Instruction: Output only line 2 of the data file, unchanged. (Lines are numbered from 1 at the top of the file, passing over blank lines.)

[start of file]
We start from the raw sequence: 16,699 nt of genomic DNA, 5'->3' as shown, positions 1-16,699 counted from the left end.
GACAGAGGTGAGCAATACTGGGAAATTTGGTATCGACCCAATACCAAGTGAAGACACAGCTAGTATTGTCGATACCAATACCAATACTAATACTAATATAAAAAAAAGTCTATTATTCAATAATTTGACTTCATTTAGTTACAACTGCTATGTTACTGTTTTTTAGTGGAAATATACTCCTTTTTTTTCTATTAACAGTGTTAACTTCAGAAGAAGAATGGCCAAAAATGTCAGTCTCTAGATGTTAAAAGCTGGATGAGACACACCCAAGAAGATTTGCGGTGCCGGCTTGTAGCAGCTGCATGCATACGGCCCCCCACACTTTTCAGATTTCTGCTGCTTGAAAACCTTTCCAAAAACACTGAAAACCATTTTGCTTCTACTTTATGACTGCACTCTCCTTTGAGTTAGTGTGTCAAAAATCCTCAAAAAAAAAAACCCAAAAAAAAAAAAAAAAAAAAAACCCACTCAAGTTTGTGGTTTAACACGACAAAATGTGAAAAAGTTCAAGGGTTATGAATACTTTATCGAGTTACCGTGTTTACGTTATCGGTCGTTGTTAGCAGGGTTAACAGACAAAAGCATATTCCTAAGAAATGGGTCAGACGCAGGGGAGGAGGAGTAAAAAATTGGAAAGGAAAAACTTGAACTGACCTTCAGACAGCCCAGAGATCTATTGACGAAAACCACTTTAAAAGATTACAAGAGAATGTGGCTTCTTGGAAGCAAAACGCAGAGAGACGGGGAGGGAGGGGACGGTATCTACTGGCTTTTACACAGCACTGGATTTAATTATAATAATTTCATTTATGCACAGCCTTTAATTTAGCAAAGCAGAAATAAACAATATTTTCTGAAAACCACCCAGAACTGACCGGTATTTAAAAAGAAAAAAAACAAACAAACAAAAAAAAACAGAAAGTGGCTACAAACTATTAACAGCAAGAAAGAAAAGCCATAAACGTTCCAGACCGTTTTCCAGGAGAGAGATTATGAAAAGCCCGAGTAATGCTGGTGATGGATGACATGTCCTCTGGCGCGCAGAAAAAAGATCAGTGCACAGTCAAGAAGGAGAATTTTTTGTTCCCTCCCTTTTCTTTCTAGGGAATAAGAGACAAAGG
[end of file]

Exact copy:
GACAGAGGTGAGCAATACTGGGAAATTTGGTATCGACCCAATACCAAGTGAAGACACAGCTAGTATTGTCGATACCAATACCAATACTAATACTAATATAAAAAAAAGTCTATTATTCAATAATTTGACTTCATTTAGTTACAACTGCTATGTTACTGTTTTTTAGTGGAAATATACTCCTTTTTTTTCTATTAACAGTGTTAACTTCAGAAGAAGAATGGCCAAAAATGTCAGTCTCTAGATGTTAAAAGCTGGATGAGACACACCCAAGAAGATTTGCGGTGCCGGCTTGTAGCAGCTGCATGCATACGGCCCCCCACACTTTTCAGATTTCTGCTGCTTGAAAACCTTTCCAAAAACACTGAAAACCATTTTGCTTCTACTTTATGACTGCACTCTCCTTTGAGTTAGTGTGTCAAAAATCCTCAAAAAAAAAAACCCAAAAAAAAAAAAAAAAAAAAAACCCACTCAAGTTTGTGGTTTAACACGACAAAATGTGAAAAAGTTCAAGGGTTATGAATACTTTATCGAGTTACCGTGTTTACGTTATCGGTCGTTGTTAGCAGGGTTAACAGACAAAAGCATATTCCTAAGAAATGGGTCAGACGCAGGGGAGGAGGAGTAAAAAATTGGAAAGGAAAAACTTGAACTGACCTTCAGACAGCCCAGAGATCTATTGACGAAAACCACTTTAAAAGATTACAAGAGAATGTGGCTTCTTGGAAGCAAAACGCAGAGAGACGGGGAGGGAGGGGACGGTATCTACTGGCTTTTACACAGCACTGGATTTAATTATAATAATTTCATTTATGCACAGCCTTTAATTTAGCAAAGCAGAAATAAACAATATTTTCTGAAAACCACCCAGAACTGACCGGTATTTAAAAAGAAAAAAAACAAACAAACAAAAAAAAACAGAAAGTGGCTACAAACTATTAACAGCAAGAAAGAAAAGCCATAAACGTTCCAGACCGTTTTCCAGGAGAGAGATTATGAAAAGCCCGAGTAATGCTGGTGATGGATGACATGTCCTCTGGCGCGCAGAAAAAAGATCAGTGCACAGTCAAGAAGGAGAATTTTTTGTTCCCTCCCTTTTCTTTCTAGGGAATAAGAGACAAAGG